Since its introduction in 1981 as a limited-time offer, McDonald’s McRib sandwich has inspired fans to create songs, T-shirts and Facebook pages as a show of devotion, or to drive all night to McDonald’s units identified on a special McRib Locator. You’d think McDonald’s might want to keep an item like that on the menu.
But you’d be wrong. McDonald’s values making the McRib fans’ hearts grow fonder, so keeping it just out of their reach is key, said Rick Wion, director of social media and a confessed McRib fanatic, who oversaw the sandwich’s nationwide run on the menu last November, its first nationwide stint since 1994.
When leveraging the energy of a cult following, Wion said, it’s crucial to let the fans do the talking. McDonald’s “Legends of McRib” contest asked fans to share their stories of the iconic sandwich and gave the winner $10,000 and a free trip to Germany, the only place in the world where the McRib is available year-round.
When McDonald’s saw that the McRib was a hit at the start, why did it take the controlled-scarcity route rather than serve it permanently?
What we found quickly is that, in areas where it wasn’t completely available or went the regional route, whenever it went off the menu there was a natural buzz from customers. It’s been customer demand that’s caused us to bring it back, but what we found is that elusiveness itself drives that.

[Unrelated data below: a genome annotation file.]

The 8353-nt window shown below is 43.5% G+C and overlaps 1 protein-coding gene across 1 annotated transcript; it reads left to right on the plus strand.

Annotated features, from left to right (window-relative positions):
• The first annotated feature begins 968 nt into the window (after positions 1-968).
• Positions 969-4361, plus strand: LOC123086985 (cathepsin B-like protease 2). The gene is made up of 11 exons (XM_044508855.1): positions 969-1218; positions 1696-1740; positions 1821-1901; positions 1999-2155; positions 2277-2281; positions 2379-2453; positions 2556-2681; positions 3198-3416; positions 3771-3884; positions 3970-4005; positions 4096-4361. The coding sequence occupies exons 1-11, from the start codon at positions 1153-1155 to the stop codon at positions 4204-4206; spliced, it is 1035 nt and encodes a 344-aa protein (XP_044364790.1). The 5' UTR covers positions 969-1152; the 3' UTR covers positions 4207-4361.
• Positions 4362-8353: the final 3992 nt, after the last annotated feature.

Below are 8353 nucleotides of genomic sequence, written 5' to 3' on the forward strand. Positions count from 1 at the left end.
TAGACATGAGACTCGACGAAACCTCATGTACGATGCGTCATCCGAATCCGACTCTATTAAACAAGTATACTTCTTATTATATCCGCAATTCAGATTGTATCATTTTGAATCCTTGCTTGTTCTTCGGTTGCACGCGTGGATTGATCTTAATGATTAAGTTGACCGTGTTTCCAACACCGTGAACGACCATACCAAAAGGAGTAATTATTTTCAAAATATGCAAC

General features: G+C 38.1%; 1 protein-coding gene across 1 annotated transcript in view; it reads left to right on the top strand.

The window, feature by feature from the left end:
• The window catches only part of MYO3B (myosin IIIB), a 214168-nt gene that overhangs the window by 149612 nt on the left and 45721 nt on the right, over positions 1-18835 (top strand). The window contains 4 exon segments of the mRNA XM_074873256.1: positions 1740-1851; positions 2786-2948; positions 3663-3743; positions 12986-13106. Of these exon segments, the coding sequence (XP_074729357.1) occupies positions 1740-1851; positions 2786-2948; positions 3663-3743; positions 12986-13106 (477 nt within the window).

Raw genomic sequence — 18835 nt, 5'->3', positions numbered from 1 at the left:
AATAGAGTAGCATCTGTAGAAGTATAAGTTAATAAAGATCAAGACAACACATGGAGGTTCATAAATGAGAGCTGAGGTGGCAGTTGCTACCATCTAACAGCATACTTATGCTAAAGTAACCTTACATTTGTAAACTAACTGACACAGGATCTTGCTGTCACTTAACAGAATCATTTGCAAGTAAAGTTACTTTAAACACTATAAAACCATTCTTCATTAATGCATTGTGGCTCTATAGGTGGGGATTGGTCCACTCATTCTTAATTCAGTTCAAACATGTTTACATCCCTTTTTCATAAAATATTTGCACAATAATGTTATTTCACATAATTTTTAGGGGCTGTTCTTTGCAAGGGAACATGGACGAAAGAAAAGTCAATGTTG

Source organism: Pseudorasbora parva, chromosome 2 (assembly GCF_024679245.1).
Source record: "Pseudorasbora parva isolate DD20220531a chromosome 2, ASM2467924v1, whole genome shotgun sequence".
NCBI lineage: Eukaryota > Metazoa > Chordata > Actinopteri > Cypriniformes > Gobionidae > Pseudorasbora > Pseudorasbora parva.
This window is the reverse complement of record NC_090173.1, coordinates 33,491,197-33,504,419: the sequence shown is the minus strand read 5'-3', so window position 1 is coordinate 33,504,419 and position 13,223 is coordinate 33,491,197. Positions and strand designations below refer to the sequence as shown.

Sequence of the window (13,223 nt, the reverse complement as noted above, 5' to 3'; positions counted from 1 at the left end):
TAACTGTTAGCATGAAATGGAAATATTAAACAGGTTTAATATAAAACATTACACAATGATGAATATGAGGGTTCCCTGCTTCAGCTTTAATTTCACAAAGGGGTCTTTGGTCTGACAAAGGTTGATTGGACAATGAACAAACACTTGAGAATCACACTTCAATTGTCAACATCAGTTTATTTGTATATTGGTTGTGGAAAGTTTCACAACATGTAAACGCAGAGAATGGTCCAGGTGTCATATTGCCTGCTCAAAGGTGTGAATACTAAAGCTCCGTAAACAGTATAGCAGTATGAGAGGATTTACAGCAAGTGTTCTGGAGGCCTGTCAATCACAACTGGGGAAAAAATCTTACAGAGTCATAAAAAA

Fans go to extremes to show their love for the McRib. How do you harness that energy without it seeming like a contrived, corporate gimmick?
That’s why we take a very specific philosophy: Our fans sing the praises of the McRib, so we want to put their voices front and center. … That resonates tremendously. Fans are hearing it from other fans, and the corporate voice doesn’t get in the way.
The McRib drove a 4.9 percent comparable-store sales gain last November in the United States. Won’t that just pressure McDonald’s to bring the McRib back next year to exceed that comp?
Whenever we have strong sales like that, it just raises the bar to perform even better the next time around. But customer demand is going to be very important to bring the McRib back on a national scale. Regions always have the option to put it on their menus. As we look at the calendar for next year, we can’t say for sure what we’ll do.
What’s your legend of the McRib?
Well, I was a picky eater as a kid. My parents would make ribs on the grill, but it didn’t appeal to me until the first time I had a McRib. It was awesome, and I’ve been a fan for 20 years. I’ve driven way out of my way to get one. The first sign I saw for the McRib this time around, I immediately pulled over, took a picture with my BlackBerry and posted it to my Facebook page, and I got five “likes” right away.